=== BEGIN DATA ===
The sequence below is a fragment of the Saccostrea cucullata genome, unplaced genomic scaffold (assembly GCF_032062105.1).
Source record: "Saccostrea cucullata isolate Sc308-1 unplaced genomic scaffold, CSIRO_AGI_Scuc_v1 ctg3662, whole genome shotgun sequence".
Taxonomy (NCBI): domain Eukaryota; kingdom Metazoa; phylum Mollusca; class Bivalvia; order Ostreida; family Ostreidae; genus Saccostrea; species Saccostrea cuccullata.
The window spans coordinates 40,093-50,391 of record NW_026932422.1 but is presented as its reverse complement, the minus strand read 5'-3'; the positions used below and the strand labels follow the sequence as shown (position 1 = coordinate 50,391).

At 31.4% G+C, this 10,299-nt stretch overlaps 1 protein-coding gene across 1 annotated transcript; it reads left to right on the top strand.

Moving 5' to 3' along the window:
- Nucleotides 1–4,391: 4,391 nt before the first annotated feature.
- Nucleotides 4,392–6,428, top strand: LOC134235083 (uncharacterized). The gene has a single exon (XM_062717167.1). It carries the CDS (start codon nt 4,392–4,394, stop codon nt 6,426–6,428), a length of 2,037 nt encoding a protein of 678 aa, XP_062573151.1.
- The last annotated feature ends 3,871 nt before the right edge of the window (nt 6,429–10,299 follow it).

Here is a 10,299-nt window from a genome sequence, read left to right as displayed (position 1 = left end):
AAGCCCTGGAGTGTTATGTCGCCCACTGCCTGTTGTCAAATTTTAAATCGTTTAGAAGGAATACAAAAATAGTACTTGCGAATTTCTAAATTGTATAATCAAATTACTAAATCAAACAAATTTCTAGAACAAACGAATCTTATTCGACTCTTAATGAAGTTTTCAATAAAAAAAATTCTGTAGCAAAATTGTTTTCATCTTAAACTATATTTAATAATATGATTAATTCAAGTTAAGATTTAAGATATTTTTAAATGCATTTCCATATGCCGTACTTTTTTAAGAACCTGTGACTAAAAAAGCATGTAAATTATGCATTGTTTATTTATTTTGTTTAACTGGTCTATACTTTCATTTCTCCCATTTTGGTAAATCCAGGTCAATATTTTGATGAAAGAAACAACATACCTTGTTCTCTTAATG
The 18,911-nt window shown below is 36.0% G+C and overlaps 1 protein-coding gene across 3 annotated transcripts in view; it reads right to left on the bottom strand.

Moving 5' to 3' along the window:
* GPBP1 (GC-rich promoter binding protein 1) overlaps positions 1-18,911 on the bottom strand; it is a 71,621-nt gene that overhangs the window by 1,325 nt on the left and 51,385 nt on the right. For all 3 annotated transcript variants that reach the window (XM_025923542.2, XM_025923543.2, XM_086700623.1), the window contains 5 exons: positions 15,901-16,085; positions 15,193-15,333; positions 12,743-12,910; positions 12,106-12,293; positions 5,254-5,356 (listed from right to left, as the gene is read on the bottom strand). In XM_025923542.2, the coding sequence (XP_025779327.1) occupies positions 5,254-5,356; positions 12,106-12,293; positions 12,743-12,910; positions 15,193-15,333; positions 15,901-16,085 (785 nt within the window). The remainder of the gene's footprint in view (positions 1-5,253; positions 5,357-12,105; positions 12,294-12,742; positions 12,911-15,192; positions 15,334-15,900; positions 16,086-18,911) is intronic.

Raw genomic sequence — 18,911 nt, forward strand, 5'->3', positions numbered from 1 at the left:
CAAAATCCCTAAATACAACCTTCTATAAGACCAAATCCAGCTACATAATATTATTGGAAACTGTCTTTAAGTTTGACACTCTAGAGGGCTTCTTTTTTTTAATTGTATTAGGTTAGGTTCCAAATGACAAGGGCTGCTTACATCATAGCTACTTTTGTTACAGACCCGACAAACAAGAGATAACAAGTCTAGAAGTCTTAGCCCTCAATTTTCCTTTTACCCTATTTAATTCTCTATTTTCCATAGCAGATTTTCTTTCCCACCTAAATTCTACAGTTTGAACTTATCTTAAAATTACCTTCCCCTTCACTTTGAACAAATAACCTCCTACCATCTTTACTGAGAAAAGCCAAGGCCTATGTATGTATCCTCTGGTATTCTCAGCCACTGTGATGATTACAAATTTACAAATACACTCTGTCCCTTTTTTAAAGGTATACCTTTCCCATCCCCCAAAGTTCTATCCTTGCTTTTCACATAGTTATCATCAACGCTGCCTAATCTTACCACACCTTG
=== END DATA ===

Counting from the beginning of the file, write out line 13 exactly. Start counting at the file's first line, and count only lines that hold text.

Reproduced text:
Moving 5' to 3' along the window: